In addition to the teams in the Career Center proper, each of Villanova's colleges has its own curriculum or team of professionals concentrating on the specific professional development needs of the students and alumni in that program. Several of these college-specific professional development programs have garnered awards and recognition for their forward-thinking and innovative programming, and all incorporate a multi-faceted approach that is constantly evolving to reflect the latest needs in their respective industry. This collaborative structure developed organically in response to the needs of the community. “It was important to Villanova's leadership that some sort of career and professional development was connected to the education students were receiving, and not left to chance,” Grubb says.
Villanova University Provost Patrick G. Maggitti, PhD, stresses that Villanova’s assertive approach to career development stems in part from the University’s responsibility to students. “Given the rising cost of higher education, offering return on investment has never been more important,” he says. “Father Peter and I were both the first in our family to go to college, so we understand and appreciate the sacrifices our students—and often their families—make to attend Villanova. Our commitment to making sure that students have positive outcomes is connected to our Augustinian mission, but it’s also just the right thing to do.”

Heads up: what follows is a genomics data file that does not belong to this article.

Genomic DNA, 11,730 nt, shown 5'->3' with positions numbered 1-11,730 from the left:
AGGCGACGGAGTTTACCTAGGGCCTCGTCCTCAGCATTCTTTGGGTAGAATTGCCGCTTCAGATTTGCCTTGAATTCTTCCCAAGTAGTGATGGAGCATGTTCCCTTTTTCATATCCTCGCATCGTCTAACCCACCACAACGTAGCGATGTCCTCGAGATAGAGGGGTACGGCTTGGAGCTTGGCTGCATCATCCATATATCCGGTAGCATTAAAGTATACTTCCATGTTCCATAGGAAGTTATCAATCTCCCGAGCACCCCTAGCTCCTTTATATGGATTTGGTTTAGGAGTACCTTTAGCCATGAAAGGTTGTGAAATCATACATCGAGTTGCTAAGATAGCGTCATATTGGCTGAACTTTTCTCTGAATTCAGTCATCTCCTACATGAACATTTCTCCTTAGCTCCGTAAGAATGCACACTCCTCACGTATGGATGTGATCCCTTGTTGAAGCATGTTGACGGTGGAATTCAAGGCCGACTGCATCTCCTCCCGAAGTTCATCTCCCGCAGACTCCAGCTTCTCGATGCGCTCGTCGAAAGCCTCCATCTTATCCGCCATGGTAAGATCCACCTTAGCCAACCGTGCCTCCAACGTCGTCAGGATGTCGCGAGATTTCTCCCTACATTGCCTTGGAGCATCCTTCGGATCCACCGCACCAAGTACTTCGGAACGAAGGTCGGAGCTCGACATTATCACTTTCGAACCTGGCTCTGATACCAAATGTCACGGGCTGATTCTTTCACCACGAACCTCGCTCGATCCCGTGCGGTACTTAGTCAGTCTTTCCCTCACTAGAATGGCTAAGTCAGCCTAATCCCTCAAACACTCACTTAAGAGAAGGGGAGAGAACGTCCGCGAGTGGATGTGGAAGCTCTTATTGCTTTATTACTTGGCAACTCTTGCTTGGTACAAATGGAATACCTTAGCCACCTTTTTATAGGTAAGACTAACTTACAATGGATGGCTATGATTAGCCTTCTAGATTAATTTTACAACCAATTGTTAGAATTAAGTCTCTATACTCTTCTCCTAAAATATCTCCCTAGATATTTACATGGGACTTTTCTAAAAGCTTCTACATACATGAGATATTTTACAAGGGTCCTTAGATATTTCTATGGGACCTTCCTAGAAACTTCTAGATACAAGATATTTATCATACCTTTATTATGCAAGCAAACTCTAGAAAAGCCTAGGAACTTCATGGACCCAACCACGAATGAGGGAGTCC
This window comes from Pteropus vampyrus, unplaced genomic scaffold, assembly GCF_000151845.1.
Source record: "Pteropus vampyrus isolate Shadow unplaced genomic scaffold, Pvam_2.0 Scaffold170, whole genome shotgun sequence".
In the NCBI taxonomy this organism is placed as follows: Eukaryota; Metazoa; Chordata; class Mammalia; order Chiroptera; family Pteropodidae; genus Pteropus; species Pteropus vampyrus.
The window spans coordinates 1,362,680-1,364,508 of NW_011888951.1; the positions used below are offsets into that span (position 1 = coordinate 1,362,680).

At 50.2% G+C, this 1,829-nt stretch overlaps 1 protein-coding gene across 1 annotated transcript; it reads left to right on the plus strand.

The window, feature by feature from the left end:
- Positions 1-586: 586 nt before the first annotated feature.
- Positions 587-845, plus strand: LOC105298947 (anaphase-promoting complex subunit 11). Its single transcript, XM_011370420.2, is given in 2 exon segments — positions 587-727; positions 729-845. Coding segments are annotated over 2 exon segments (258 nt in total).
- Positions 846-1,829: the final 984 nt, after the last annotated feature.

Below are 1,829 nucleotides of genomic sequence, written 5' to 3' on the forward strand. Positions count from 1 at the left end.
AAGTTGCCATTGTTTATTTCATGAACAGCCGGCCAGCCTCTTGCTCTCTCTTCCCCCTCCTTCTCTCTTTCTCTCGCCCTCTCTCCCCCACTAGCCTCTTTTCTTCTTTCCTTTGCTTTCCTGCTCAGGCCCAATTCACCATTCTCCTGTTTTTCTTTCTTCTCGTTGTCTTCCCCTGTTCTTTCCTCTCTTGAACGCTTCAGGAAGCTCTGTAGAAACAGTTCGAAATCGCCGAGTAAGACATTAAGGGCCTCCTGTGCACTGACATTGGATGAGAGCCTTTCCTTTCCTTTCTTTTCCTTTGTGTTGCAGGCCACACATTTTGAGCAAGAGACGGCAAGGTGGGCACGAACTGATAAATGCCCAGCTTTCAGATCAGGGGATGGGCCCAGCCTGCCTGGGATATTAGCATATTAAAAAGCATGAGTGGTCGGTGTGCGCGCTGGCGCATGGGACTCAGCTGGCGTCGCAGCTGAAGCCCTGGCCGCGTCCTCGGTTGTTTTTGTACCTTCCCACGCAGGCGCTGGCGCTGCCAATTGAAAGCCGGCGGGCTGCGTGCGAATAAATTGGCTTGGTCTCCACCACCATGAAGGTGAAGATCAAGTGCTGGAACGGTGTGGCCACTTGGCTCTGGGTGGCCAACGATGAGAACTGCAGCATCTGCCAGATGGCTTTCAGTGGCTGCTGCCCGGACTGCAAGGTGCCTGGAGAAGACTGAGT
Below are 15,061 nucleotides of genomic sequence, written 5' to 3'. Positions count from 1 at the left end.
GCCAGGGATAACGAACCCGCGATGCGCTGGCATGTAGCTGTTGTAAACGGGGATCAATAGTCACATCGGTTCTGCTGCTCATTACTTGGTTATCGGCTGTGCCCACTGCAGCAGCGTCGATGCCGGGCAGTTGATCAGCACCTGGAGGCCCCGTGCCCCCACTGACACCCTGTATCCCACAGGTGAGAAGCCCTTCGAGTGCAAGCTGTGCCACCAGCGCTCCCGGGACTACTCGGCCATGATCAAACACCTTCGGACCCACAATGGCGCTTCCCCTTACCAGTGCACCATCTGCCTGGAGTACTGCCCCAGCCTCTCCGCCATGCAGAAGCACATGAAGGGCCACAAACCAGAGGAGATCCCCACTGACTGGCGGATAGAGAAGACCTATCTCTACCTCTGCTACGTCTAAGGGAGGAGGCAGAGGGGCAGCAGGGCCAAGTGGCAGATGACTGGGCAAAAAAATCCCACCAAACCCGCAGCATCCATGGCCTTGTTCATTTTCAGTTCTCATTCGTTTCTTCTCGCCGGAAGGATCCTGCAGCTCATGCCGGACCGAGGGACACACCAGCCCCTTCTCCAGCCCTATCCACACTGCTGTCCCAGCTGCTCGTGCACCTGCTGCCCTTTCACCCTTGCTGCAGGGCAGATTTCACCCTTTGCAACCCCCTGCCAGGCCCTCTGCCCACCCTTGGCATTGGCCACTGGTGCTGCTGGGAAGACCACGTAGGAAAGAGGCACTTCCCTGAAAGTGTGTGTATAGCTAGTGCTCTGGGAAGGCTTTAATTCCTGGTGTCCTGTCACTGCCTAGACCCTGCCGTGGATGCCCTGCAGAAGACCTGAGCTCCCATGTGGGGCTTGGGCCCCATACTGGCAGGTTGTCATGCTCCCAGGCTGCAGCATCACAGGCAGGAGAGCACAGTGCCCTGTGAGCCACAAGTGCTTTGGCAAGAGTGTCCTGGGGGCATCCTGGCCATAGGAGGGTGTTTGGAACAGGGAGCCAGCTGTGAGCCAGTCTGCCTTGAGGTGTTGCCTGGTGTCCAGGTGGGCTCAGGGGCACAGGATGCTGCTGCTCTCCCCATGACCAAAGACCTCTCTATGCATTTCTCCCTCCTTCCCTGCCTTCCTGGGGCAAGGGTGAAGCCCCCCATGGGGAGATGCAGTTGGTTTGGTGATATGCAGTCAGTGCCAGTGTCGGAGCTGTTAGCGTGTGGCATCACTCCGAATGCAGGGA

Opportunities and Outcomes
The impact of Villanova’s career services is far from anecdotal. Career and professional development opportunities abound for Villanova students and alumni—and it shows in data collected by the Villanova Career Center for the 2021-22 academic year.
job openings and internships were posted on Handshake, the University’s career services platform
Villanovans were available for networking on the Nova Network
employers attended on-campus and virtual events to recruit Villanovans